During an interview on CBS This Morning, Oprah Winfrey said if she ever wrote a book about OWN, it would have a title of 101 Mistakes.
What was Oprah’s most devastating error? Oprah confessed to her co-host, Charlie Rose, and her best friend, Gayle King, that she launched OWN “when we really weren’t ready to launch.”
Regarding Oprah’s 15-month-old joint venture with Discovery Communications (DISCA), she said, “Had I known it was this difficult, I might have done something else.”
Since the former daytime TV queen was averaging less than 300,000 viewers during primetime for OWN, would she dismantle her cable network and return to broadcast? She could call Bob Iger, her old friend and CEO at Walt Disney (DIS) who manages ABC, and say, “Bob, just give me back my big, beloved broadcast TV audience.” She would have an instant on-air hit again.
However, don’t count on Oprah giving up on OWN, at least any time soon. The other evening
at Radio City Music Hall, Oprah finished the day as dramatically as she began it. She appeared on stage with Tony Robbins, a fellow evangelist, as he preached about “Living Fearlessly.” It was a two hour Lifeclass program, which OWN aired live. Oprah told the audience, “Self-empowerment and fulfillment is the real and only reason I did a network.” A little later during a commercial break, Oprah joked, “Building a network, I get to face my fears every day.”
Everyone left Radio City Music Hall that night feeling more personally emboldened and believing Oprah would steadfastly forge ahead with her entrepreneurial struggle. She said to us, “You are what you believe. I’m God’s child. That means I can do anything.”
In the meantime, a bit of good news arrived that gave encouragement to Discovery: OWN had started to receive subscription fees from cable operators, such as Comcast (CMCSA), which carried the network for free in the beginning. Discovery invested all of the initial capital, $312 million, in OWN for the rights to the Oprah brand, her presence and her library. Oprah, who became CEO of OWN last summer, does not receive a salary from Discovery. Unfortunately, in order for Discovery to earn a profit on its investment, it had to increase sub fees and satisfy major advertisers, like Procter & Gamble (PG) and General Motors (GM), which had high hopes for OWN.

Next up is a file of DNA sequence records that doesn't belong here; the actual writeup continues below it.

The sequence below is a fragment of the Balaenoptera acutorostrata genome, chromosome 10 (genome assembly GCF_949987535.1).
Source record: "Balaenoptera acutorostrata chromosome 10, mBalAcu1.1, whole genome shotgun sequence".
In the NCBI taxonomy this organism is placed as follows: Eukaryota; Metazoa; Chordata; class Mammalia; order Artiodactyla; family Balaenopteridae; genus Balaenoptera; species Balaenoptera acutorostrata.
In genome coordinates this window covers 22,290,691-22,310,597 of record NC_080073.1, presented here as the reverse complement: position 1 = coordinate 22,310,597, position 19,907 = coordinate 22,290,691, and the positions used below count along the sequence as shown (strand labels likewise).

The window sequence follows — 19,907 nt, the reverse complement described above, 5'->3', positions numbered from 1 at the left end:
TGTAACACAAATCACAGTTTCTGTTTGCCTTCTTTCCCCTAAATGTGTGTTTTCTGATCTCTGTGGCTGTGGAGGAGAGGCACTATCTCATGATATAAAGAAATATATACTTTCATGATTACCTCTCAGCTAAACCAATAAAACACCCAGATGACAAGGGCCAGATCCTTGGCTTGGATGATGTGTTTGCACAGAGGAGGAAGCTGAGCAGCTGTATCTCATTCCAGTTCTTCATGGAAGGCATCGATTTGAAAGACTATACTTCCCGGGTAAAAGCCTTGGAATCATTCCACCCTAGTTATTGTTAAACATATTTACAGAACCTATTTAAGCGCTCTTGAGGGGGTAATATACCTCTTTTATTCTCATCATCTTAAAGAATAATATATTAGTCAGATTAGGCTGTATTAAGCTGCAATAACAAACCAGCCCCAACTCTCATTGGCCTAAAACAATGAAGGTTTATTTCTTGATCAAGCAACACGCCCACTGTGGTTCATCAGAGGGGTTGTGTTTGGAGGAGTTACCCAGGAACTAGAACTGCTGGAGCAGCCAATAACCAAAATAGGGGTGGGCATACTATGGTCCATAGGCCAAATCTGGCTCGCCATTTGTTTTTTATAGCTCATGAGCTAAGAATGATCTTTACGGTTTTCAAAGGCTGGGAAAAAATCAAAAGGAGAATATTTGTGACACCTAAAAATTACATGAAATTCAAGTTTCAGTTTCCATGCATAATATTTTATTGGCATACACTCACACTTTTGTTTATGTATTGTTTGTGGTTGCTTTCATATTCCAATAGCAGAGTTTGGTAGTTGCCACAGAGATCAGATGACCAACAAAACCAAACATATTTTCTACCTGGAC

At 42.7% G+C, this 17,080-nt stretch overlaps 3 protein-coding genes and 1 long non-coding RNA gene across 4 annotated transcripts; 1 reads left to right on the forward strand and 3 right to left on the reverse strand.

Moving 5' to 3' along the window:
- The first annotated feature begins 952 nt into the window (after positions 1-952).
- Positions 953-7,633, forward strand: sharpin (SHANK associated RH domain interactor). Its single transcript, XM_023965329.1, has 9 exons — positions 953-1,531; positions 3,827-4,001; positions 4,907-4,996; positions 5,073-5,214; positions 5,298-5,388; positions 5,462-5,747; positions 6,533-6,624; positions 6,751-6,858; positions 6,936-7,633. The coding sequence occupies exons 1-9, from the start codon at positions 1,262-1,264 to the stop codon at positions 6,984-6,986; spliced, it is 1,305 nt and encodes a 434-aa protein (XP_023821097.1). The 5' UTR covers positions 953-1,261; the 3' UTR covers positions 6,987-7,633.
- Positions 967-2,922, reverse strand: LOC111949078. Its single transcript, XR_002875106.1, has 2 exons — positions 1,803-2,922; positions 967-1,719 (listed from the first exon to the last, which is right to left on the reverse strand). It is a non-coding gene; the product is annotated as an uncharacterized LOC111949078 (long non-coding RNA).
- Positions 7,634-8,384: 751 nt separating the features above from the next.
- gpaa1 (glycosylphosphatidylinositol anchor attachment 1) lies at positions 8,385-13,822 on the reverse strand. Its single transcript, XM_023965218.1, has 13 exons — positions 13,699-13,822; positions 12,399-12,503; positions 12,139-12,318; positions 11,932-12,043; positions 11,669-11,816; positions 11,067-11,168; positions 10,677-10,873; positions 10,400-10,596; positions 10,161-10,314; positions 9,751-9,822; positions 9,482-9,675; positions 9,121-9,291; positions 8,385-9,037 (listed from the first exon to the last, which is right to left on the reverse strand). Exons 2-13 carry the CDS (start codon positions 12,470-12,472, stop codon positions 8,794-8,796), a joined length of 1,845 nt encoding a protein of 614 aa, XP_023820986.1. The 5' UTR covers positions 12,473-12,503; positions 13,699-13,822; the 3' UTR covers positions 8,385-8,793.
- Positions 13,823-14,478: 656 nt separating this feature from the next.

While some have speculated that David Zaslav, the Discovery CEO, will cut his losses, it’s more likely he will exercise some degree of patience. Although Zaslav is notoriously restless and fiercely competitive, he has too much of a personal investment in OWN to walk away. Zaslav is the one who originally came up with the idea for the network and convinced Oprah, who had always dreamed of having an enterprise called OWN.
So far, OWN’s problems don’t appear to be hurting Discovery. With $4.2 billion in 2011 revenues, Discovery has been one of the hottest media stocks. Its shares rose to an all-time high of $51.18 and helped to raise Zaslav’s compensation in 2011 to $52.4 million, including vested options. Zaslav refused to comment on the issue, but reminded his Discovery colleagues that it takes a “journey” to build a successful cable network. He noted that it took years for Fox News and Bravo to achieve the large audiences they enjoy today.
Discovery learned this lesson the hard way with one of its own cable networks, TLC. Discovery initially positioned TLC as a hip channel, using stars and an “L.A.” feeling. TLC struggled as its viewers preferred to watch shows targeted to middle America. Today, TLC is a top-rated network among female viewers with shows such as Toddlers in Tiaras and Cake Boss. What’s the lesson from this? Know your audience, listen to their wants and respond accordingly.